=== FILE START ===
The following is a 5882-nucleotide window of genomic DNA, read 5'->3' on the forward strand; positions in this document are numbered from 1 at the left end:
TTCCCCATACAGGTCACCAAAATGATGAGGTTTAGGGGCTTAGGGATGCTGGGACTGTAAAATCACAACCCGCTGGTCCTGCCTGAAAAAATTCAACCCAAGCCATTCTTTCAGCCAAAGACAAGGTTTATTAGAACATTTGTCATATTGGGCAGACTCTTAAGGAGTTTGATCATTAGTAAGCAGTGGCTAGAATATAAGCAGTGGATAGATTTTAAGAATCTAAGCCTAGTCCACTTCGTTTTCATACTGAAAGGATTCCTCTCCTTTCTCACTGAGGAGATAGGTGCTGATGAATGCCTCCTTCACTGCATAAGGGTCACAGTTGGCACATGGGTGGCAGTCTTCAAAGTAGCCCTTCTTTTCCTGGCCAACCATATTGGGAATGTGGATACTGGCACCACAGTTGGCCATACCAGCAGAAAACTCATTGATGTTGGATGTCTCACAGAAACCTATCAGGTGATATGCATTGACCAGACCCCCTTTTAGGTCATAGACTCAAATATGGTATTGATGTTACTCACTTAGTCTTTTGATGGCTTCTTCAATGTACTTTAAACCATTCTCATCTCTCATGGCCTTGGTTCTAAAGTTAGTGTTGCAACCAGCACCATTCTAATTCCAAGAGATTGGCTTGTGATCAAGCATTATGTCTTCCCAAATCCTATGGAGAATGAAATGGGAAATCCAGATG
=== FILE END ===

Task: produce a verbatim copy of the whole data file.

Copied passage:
The following is a 5882-nucleotide window of genomic DNA, read 5'->3' on the forward strand; positions in this document are numbered from 1 at the left end:
TTCCCCATACAGGTCACCAAAATGATGAGGTTTAGGGGCTTAGGGATGCTGGGACTGTAAAATCACAACCCGCTGGTCCTGCCTGAAAAAATTCAACCCAAGCCATTCTTTCAGCCAAAGACAAGGTTTATTAGAACATTTGTCATATTGGGCAGACTCTTAAGGAGTTTGATCATTAGTAAGCAGTGGCTAGAATATAAGCAGTGGATAGATTTTAAGAATCTAAGCCTAGTCCACTTCGTTTTCATACTGAAAGGATTCCTCTCCTTTCTCACTGAGGAGATAGGTGCTGATGAATGCCTCCTTCACTGCATAAGGGTCACAGTTGGCACATGGGTGGCAGTCTTCAAAGTAGCCCTTCTTTTCCTGGCCAACCATATTGGGAATGTGGATACTGGCACCACAGTTGGCCATACCAGCAGAAAACTCATTGATGTTGGATGTCTCACAGAAACCTATCAGGTGATATGCATTGACCAGACCCCCTTTTAGGTCATAGACTCAAATATGGTATTGATGTTACTCACTTAGTCTTTTGATGGCTTCTTCAATGTACTTTAAACCATTCTCATCTCTCATGGCCTTGGTTCTAAAGTTAGTGTTGCAACCAGCACCATTCTAATTCCAAGAGATTGGCTTGTGATCAAGCATTATGTCTTCCCAAATCCTATGGAGAATGAAATGGGAAATCCAGATG